Ladies, It's Not a Competition

Ladies, It's Not a Competition

I'm just gonna jump right into it, because that's how I roll--Some of y'all are doing too much. And when I say that, I'm specifically talking to the women who go out of their way to prove to each and every single ovary in the room (and beyond) that the man they're hooking up with is a man they're hooking up with.

You're doing too much, and it's not cute. But, I get it.

Women are constantly taught, either subconsciously or consciously, to believe that other women are their competition on multiple levels, but especially when it comes to vying for a man's love.

As Chimamanda Ngozi Adichie so beautifully reminded us, "We raise girls to see each other as competitors. Not for jobs or for accomplishments. Which I think can be a good thing. But for the attention of men..."

We see it on TV. We hear it in music. We read about it. We live it. But, why?

Ever since I could remember, girls just didn't like me very much--at least, not from the jump. For whatever reason, I was always looked at as the girl who might try to steal your man. (For the record: I have no desire to become the female version of Trey Songz.)

However, once a girl got to know me, she loved me. And why wouldn't she? I'm dope. But that's not what she sees when she first looks at me.

She sees someone who could potentially catch her man's eye. She sees someone who might make him happier than she does. She sees someone who might take him away from her.

She sees competition.

I know this because I've been on both sides. I've been the woman catching side-eye from a man's girl, and I've been the woman sizing up a girl coming near my man.

But here's the thing--every time this concept is discussed, the idea of becoming jealous and territorial when greeted with other women, we start making the man accountable for our actions instead of ourselves.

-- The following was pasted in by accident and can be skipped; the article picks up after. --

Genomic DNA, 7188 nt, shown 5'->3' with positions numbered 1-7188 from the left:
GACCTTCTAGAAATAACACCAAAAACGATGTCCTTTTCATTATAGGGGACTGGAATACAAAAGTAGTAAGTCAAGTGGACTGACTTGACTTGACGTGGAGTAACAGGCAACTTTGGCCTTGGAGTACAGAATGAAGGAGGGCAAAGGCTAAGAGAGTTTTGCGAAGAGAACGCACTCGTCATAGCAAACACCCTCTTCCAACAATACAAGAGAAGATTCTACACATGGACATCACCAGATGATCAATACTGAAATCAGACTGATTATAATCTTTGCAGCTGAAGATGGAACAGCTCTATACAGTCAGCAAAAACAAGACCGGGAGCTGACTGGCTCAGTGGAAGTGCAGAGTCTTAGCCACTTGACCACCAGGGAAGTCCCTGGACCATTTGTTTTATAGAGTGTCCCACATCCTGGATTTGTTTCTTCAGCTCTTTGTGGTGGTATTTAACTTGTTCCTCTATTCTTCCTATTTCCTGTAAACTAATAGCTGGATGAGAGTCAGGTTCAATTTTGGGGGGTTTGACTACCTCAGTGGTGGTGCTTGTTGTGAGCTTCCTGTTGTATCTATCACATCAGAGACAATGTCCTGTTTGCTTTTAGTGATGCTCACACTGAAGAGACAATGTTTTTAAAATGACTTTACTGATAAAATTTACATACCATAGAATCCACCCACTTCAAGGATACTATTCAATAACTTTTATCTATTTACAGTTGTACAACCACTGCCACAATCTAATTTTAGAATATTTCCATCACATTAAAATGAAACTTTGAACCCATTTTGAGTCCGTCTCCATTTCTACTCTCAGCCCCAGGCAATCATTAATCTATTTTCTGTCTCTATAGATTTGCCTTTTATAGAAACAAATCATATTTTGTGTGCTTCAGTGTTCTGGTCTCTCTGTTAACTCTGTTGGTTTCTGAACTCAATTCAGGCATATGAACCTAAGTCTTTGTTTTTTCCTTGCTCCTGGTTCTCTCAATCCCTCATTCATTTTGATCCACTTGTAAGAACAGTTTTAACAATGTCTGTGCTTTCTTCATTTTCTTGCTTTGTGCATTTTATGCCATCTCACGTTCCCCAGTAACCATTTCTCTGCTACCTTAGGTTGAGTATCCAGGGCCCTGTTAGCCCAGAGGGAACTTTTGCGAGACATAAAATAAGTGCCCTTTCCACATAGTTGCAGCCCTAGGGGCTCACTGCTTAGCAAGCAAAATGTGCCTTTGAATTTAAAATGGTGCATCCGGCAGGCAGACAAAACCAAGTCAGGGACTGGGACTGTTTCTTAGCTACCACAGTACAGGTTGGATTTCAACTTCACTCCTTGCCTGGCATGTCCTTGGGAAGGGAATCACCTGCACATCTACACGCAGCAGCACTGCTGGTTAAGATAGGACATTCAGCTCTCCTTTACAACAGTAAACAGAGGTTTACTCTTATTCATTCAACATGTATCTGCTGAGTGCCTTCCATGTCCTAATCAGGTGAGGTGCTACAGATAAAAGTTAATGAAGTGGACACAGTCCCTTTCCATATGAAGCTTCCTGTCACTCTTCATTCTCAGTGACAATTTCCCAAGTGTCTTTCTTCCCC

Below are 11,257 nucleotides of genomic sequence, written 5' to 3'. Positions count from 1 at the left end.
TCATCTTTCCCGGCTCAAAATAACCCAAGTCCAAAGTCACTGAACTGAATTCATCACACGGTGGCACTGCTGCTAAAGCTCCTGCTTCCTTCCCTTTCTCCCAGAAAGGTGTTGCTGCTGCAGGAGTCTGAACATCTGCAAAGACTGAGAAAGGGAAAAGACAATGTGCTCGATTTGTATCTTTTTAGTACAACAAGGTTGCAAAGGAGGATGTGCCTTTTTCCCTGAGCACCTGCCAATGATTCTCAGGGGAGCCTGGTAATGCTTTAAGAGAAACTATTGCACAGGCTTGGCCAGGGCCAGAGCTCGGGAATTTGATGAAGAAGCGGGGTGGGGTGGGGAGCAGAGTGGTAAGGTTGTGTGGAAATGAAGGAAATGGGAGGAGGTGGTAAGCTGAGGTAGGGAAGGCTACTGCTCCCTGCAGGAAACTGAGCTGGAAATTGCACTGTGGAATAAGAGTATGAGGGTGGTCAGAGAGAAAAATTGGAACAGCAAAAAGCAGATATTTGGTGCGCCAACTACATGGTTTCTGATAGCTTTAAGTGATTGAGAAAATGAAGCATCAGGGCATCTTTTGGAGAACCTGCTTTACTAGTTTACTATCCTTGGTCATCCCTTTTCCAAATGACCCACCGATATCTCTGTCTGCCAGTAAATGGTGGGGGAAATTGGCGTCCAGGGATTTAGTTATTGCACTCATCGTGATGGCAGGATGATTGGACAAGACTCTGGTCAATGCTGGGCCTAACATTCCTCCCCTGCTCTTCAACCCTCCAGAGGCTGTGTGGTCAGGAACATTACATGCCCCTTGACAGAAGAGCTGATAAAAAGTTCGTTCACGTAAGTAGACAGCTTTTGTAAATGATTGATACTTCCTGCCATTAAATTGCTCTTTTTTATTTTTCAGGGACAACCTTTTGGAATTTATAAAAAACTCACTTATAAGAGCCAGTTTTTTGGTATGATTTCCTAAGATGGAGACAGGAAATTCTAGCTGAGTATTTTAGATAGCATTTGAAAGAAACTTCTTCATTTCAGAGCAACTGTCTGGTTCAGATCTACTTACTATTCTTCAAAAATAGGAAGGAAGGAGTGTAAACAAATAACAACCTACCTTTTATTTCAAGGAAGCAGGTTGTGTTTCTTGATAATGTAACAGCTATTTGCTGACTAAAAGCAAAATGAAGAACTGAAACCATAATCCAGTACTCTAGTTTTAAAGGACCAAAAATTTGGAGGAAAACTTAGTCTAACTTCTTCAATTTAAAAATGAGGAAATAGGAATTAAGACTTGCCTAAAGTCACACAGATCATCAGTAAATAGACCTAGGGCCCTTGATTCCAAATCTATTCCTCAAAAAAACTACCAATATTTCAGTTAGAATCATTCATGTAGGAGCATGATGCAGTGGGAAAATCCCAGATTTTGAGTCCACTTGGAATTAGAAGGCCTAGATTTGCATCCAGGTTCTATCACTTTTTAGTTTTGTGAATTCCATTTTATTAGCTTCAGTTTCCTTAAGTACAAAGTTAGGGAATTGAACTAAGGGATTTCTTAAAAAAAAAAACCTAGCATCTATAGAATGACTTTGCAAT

You're told things shouldn't have to fight for his attention, the right man will only have eyes for you, so on and so forth. And, don't get me wrong, all of those things are true.

But let's turn the focus inward for a second.

Think about where that trigger of switching on your competitive nature comes from. Really think about it. Chances are it has nothing to do with other women. It probably has nothing to do with your man, either.

But it has everything to do with you, because that desire to "claim your territory" stems from your insecurities.

A champion who is confident in themselves never breaks a sweat over another person who practices the same craft, because they already know what they bring to the table.

There will always be somebody smarter than you, somebody prettier than you, somebody richer than you, funnier than you or sexier than you...but here's where they fall short--they're not you.

You are one of one. There is no one like you, and until you start believing that, you will fail to recognize that feeling competitive over anybody's attention is not a natural response to ordinary behavior concerning love, but actually a reflection of your own insecurities.

Sure, there are different circumstances that might bring that possessive part of you out to play: Your man has a wandering eye. There was a cheating past. Some women don't respect boundaries...

Here's the thing--

If he has a wandering eye, you should wander to another man who doesn't care to look away, because he loves what he sees when he's looking at you.

If there was a cheating past and you're still together, you need to either work through it and leave what happened behind you, or accept the fact that there is no trust within your relationship anymore and move on.

And, sadly, the world is full of women who disrespect boundaries (I'm not going to say "hoes," even though we're all thinking it). Regardless, you shouldn't have to supervise your man. He's an adult, and he should know how to let a woman know to keep it moving because there's nothing there for her.

(Side note: Can we, as women, stop doing that shit, please? Respect a man who has someone in his life. I don't care if he's hitting you up and acting all kinds of interested, you're an adult. Act like one. And don't be blinded by the bullshit. You'll probably never be his main chick and you're selling yourself short by continuing to be a side-piece. Plus, why would you do that to another woman? Stop. You're part of the problem.)

Understand that gaining affection should not be a competition. Understand that there's room for all of us to find something and someone worth having. Understand that a man's love should come to you, and only you, wholeheartedly and completely, without the intent of pitting you against other women.

Understand that at the end of the day, ladies, we're on the same side.